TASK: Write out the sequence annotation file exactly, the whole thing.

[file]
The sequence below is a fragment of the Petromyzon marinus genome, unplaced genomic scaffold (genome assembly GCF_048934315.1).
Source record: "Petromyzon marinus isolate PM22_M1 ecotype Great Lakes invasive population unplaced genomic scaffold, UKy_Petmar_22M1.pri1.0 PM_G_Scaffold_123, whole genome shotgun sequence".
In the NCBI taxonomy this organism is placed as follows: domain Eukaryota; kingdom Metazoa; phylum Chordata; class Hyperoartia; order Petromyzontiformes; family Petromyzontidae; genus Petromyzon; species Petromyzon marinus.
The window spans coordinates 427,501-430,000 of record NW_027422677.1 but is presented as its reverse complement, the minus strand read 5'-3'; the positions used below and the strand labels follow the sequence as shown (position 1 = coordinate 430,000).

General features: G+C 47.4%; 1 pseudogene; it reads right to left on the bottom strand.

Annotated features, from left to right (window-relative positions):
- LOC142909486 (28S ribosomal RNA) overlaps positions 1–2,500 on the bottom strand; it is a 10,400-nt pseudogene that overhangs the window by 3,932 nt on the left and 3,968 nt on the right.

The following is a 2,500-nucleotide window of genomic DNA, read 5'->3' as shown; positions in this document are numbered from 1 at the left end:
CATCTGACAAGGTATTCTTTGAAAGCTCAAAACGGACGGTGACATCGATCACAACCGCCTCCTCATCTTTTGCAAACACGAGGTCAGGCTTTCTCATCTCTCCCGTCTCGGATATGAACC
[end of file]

The sequence below is a fragment of the Petromyzon marinus genome, unplaced genomic scaffold (genome assembly GCF_048934315.1).
Source record: "Petromyzon marinus isolate PM22_M1 ecotype Great Lakes invasive population unplaced genomic scaffold, UKy_Petmar_22M1.pri1.0 PM_G_Scaffold_123, whole genome shotgun sequence".
In the NCBI taxonomy this organism is placed as follows: domain Eukaryota; kingdom Metazoa; phylum Chordata; class Hyperoartia; order Petromyzontiformes; family Petromyzontidae; genus Petromyzon; species Petromyzon marinus.
The window spans coordinates 427,501-430,000 of record NW_027422677.1 but is presented as its reverse complement, the minus strand read 5'-3'; the positions used below and the strand labels follow the sequence as shown (position 1 = coordinate 430,000).

General features: G+C 47.4%; 1 pseudogene; it reads right to left on the bottom strand.

Annotated features, from left to right (window-relative positions):
- LOC142909486 (28S ribosomal RNA) overlaps positions 1–2,500 on the bottom strand; it is a 10,400-nt pseudogene that overhangs the window by 3,932 nt on the left and 3,968 nt on the right.

The following is a 2,500-nucleotide window of genomic DNA, read 5'->3' as shown; positions in this document are numbered from 1 at the left end:
CATCTGACAAGGTATTCTTTGAAAGCTCAAAACGGACGGTGACATCGATCACAACCGCCTCCTCATCTTTTGCAAACACGAGGTCAGGCTTTCTCATCTCTCCCGTCTCGGATATGAACC